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For Arrington, It's Just Football

LaVar Arrington is putting aside the distractions of the last few weeks--the questions about his playing time, the uncertainty about the health of his knee--and focusing on what he loves: playing football.

Arrington's playing time has increased over the last few weeks and he has continued to split time at weak-side linebacker with Warrick Holdman.

"I just prepare myself every day," Arrington said on Wednesday. "I'm focused on trying to be the best I can be to help this team. So if I get the opportunity to go out there and show what I'm capable of doing, then that's what I'll do."

Head coach Joe Gibbs said on Wednesday that Arrington continues to "practice better."

"It's been a long hard process for him because he's missed so much," Gibbs said. "He missed all of last year and a big chunk of this year. You don't just have to be in the meeting rooms, you have to be out there practicing. I think he was behind and he's closing the gap. It's a work in progress. As he continues to work, he continues to get better."

Arrington recorded four tackles in last Sunday's 36-0 loss to the New York Giants. A week earlier, he logged nine tackles, including two tackles for a loss, as the Redskins trounced the San Francisco 49ers 52-17 at FedExField.

Philadelphia Eagles quarterback Donovan McNabb, who the Redskins face this Sunday night at FedExField, is preparing for Arrington.

Said McNabb, during a conference call with Washington, D.C. reporters on Wednesday: "When you see a guy like LaVar out there, you see that he plays with so much emotion. I don't know what the situation was when he wasn't playing early on, but I know that he was banged up. I think now they are trying to find ways to get him back on the field."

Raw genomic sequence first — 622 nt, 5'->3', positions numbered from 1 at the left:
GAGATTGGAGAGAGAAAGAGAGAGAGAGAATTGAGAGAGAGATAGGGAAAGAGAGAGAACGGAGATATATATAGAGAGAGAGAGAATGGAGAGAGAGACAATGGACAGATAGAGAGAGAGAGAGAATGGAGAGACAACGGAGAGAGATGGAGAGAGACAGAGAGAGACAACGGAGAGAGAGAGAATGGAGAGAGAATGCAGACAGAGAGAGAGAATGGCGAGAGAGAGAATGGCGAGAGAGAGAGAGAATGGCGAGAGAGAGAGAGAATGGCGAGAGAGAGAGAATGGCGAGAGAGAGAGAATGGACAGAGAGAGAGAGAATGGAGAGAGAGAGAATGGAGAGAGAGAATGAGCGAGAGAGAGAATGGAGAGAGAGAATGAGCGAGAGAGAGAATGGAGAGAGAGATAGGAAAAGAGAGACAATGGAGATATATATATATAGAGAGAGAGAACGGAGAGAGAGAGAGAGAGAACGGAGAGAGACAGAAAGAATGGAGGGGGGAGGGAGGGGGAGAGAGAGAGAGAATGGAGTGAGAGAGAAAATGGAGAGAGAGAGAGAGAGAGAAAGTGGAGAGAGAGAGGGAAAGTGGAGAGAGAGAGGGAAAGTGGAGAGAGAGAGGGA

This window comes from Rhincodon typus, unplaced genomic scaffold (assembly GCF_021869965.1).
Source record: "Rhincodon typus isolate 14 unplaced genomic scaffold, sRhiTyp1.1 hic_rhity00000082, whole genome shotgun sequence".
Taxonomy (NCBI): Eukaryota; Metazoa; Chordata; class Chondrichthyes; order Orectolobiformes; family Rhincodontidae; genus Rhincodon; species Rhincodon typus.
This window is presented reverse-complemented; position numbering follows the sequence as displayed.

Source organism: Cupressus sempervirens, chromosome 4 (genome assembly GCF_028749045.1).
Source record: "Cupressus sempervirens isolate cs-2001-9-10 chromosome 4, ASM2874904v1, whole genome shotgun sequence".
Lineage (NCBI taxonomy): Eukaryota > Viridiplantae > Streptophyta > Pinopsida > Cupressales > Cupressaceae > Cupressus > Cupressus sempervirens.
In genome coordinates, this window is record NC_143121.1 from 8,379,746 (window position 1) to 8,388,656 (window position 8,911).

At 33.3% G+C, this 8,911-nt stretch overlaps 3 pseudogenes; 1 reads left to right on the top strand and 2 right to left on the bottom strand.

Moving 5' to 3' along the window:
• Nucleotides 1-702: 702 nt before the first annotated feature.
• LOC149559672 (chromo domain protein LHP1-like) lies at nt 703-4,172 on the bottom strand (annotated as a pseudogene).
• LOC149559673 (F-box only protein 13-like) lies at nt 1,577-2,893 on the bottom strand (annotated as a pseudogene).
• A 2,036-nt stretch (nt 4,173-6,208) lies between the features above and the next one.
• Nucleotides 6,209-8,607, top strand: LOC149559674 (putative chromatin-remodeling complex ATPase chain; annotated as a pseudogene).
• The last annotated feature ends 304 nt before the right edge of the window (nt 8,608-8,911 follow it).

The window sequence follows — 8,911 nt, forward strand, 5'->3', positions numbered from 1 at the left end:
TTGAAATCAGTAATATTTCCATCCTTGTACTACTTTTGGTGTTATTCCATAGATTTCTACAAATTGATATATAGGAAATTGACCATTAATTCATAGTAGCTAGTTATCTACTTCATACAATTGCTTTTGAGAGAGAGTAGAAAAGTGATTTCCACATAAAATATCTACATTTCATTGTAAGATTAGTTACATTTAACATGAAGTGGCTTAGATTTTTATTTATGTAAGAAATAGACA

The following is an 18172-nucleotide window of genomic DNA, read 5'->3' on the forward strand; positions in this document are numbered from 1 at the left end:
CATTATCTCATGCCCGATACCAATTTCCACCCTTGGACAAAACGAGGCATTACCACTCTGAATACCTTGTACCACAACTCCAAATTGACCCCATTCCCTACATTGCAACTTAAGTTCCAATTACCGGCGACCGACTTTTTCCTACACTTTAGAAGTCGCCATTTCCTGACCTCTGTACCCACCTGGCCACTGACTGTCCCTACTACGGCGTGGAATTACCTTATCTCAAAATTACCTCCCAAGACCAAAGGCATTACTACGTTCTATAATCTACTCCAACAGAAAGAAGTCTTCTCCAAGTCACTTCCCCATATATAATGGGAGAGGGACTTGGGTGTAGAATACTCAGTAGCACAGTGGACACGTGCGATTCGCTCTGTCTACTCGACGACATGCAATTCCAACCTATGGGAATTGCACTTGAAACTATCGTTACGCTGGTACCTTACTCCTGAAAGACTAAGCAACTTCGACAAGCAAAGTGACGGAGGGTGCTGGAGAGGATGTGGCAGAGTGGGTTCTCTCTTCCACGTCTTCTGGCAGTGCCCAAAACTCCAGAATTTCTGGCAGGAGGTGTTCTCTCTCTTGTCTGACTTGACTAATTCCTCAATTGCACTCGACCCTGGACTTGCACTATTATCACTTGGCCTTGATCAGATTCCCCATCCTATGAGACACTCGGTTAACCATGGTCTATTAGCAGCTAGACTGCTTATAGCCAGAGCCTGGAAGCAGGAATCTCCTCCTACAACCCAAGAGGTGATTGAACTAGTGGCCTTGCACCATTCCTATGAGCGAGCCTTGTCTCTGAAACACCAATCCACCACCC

Arrington's role on Sunday will likely be far different from the last time the Redskins beat the Eagles. On Nov. 25, 2001, Arrington was used as a spy on the elusive, mobile McNabb, and the plan worked. The Redskins won 13-3.

On Sunday, the Redskins could use any number of defensive packages to confuse McNabb and the Eagles' pass-oriented offense.

Arrington has been part of a 3-4 alignment in recent weeks, joining Holdman, Marcus Washington and Lemar Marshall. Of course, injuries to several defensive linemen, including starters Cornelius Griffin and Joe Salave'a, have also dictated that coaches switch to a 3-4 alignment.

"We have a fight this week [against the Eagles]," Arrington said. "More than anything, we just have to get healthy. We're fighting a lot of injuries."

Regarding Sunday's game, Arrington added: "The Eagles are a team that's been on top for quite a while. We're going to have to come out there and be ready. We don't want to be ambushed like we were last week [against the Giants].

"This is a huge game for us. Every week that we play, we have to keep raising our game to the level of being able to win the game. That starts within each and every individual."

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